Human Cytochromes P450 and Their Role in Metabolism-Based Drug-Drug Interactions
Cytochrome P450 (P450) binding is now widely recognized as a major focus for drug-drug interactions in the pharmaceutical industry. P450 metabolism-based drug-drug interactions, in vitro and in vivo, are now routinely part of the product labeling and advertising copy, often in incomprehensible detail. Although this focus has led, on more than one occasion, to undue emphasis on clinically insignificant effects, there does exist in many circumstances a significant risk to patients arising from interactions with the P450 enzyme system. What is more, these interactions can be reasonably well predicted from in vitro data and extrapolated from drug to drug, thanks to the large body of literature information. From the authors' survey of the available data on the elimination pathways for 438 drugs marketed in the United States and Europe, the overall importance of P450-mediated clearance can be determined. The elimination of unchanged drug via urine (the most commonly defined), bile, expired air, or feces represented, on average, approximately 25% of the total elimination of dose for these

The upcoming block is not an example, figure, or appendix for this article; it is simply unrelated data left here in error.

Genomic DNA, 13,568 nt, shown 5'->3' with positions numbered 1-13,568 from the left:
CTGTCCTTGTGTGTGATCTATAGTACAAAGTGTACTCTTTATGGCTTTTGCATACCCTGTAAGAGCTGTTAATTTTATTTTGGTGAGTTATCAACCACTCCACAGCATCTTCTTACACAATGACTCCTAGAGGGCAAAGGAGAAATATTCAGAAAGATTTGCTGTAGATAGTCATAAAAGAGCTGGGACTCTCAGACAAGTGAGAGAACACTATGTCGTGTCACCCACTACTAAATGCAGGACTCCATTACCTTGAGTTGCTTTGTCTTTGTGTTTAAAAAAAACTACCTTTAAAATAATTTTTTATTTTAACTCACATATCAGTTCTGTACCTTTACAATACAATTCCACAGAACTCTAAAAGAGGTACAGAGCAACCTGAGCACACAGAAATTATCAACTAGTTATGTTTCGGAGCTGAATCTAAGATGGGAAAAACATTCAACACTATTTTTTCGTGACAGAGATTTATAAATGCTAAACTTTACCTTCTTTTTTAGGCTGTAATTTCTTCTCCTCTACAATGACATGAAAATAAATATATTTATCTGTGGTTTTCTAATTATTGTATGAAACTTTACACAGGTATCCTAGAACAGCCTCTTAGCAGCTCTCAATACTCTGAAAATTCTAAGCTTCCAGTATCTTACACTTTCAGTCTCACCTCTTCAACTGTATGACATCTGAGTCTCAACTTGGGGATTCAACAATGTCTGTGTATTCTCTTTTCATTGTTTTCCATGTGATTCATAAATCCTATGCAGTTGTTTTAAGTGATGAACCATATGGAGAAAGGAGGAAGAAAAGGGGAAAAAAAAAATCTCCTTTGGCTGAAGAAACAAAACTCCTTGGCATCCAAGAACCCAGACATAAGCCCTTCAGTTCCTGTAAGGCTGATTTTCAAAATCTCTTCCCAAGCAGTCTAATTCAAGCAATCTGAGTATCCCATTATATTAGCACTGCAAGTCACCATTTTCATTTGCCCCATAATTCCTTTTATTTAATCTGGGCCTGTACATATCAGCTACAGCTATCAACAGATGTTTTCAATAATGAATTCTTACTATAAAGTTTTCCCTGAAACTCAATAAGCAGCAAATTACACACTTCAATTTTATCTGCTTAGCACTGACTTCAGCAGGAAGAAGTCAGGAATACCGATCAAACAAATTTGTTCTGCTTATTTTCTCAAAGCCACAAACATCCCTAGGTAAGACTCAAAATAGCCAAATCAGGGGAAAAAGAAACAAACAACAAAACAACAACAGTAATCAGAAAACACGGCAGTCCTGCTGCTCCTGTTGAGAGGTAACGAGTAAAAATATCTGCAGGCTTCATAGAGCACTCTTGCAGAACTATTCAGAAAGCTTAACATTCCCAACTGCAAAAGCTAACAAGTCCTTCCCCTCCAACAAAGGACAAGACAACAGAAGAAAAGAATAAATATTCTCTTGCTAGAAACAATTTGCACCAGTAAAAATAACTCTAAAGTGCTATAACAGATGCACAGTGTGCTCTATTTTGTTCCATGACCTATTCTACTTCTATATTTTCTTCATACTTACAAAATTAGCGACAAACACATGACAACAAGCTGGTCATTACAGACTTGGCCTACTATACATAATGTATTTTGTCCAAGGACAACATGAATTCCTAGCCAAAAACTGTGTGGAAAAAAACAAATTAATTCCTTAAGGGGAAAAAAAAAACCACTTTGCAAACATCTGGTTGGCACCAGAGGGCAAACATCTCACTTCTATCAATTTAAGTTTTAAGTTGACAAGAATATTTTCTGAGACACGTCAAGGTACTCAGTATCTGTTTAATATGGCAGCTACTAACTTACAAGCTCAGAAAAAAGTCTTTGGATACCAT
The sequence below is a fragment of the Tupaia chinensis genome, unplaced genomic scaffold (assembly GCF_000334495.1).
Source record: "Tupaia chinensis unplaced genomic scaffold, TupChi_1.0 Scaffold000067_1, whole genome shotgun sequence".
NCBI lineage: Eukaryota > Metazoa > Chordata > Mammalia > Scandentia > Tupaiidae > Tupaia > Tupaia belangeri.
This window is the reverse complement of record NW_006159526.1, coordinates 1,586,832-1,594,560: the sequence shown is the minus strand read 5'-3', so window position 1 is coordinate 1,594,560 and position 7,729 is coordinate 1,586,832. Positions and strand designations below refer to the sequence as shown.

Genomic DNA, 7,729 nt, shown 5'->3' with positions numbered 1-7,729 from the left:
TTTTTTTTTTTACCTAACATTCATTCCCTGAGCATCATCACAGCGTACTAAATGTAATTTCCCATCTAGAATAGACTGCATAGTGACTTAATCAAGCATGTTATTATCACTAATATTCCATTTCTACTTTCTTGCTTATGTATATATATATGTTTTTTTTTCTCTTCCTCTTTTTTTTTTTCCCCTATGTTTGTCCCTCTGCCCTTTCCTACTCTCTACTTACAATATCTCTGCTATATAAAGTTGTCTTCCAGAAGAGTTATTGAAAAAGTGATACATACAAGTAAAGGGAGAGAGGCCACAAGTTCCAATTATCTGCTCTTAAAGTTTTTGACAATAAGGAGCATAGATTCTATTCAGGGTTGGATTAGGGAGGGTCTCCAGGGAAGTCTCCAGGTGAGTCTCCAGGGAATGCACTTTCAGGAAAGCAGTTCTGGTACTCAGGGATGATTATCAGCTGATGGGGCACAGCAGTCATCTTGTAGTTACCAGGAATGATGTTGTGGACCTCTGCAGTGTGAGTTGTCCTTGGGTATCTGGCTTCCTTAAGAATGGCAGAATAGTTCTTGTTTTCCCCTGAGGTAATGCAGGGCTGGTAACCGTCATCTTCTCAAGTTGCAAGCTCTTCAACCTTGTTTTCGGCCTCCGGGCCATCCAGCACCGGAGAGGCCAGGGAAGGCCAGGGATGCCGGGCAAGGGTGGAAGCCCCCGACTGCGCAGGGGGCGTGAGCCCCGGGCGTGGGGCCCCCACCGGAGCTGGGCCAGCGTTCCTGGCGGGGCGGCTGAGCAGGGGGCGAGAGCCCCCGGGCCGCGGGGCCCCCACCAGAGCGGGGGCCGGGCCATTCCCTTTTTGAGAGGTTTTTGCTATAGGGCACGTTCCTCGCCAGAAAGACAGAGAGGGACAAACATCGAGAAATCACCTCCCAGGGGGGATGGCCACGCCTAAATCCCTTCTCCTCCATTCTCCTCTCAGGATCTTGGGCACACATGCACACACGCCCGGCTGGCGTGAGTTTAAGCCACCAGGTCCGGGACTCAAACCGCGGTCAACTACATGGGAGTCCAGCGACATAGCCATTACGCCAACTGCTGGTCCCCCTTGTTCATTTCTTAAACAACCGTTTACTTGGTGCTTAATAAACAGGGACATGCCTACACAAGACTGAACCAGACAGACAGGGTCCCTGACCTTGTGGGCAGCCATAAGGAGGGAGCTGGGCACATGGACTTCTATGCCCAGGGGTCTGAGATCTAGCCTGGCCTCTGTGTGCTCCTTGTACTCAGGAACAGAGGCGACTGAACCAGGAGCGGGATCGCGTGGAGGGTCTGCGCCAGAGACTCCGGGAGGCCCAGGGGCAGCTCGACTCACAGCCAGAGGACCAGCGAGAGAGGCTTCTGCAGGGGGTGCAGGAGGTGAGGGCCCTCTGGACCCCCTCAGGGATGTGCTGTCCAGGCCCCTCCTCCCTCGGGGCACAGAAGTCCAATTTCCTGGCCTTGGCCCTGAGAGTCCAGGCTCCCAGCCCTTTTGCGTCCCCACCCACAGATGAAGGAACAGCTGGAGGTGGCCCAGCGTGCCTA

compounds. P450-mediated metabolism represented 55%, with all other metabolic processes making up the remaining 20%. Thus, this focus (or perhaps obsessive compulsion) on studying P450 is justified.